The JK is an annual orienteering festival that takes place over the Easter weekend, changing location each year. It comprises sprint, middle and long distance races over the first 3 days for all age categories, then Easter Monday is relay day. On the relay day, the youngest team class is the Mini Relay, 3 runners all on yellow standard courses M/W12 or under. There is also a M/W40-, the total age categories must add up to no more than 40; 2 x M/W14 and a M/W12 for example – 2 run an orange course, 1 runs yellow. There is also a W48- and a M48- where the total ages must be 48 or less. There are 2 green standard legs and 1 orange standard. There is no limit to the number of teams a club may enter, so if you want to run, the club will put you in a team! It is the biggest orienteering festival in the UK and well worth going!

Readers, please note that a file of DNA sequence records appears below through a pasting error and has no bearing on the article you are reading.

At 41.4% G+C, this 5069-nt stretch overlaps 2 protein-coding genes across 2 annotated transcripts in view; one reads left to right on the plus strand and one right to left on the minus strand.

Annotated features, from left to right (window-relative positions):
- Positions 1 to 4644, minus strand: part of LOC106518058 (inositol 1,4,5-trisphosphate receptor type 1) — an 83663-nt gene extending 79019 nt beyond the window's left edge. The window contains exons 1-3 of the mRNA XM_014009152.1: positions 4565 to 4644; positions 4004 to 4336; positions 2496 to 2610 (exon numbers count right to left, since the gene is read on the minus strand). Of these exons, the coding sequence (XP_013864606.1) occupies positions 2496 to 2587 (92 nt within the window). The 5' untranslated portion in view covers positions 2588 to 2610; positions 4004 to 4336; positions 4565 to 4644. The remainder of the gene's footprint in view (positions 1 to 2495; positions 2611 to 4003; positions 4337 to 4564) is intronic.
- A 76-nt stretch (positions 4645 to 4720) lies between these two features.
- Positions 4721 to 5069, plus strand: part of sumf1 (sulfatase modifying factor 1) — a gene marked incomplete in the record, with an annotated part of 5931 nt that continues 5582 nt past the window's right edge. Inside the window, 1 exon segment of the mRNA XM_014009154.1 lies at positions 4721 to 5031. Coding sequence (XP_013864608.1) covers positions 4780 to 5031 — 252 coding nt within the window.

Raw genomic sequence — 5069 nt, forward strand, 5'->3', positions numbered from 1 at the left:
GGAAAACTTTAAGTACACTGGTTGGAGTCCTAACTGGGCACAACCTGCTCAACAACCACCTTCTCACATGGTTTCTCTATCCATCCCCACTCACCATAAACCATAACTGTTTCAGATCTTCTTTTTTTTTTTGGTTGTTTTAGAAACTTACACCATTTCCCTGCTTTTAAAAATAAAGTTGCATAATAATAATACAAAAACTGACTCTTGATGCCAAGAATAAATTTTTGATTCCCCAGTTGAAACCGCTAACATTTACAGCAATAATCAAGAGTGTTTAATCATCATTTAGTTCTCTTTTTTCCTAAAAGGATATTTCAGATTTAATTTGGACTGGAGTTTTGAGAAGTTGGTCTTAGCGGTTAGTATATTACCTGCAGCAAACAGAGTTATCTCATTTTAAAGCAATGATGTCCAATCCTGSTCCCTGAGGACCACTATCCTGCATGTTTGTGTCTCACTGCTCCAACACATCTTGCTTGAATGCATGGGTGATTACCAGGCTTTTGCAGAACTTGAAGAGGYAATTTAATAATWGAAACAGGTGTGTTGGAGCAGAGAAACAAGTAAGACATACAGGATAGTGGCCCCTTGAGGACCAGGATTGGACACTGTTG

This annual event also has a relay day following the individual competition day. The Mini Relay is for M/W12 & under; again all legs are yellow standard courses. There is also an M14 relay and a W14 relay – all legs in these 2 events are orange standard. There is no limit to the number of teams a club may enter, so if you want to run, the club will put you in a team!


This event tends to take place in the summer. There is a junior category with 2 yellow standard and 1 orange course. There is also a handicap team which can include juniors who would run an orange course.


If you would like to represent your school at orienteering, you can take part in several competitions, even if you are at a school which doesn’t do orienteering. You can also take part in the national championships if you are home schooled.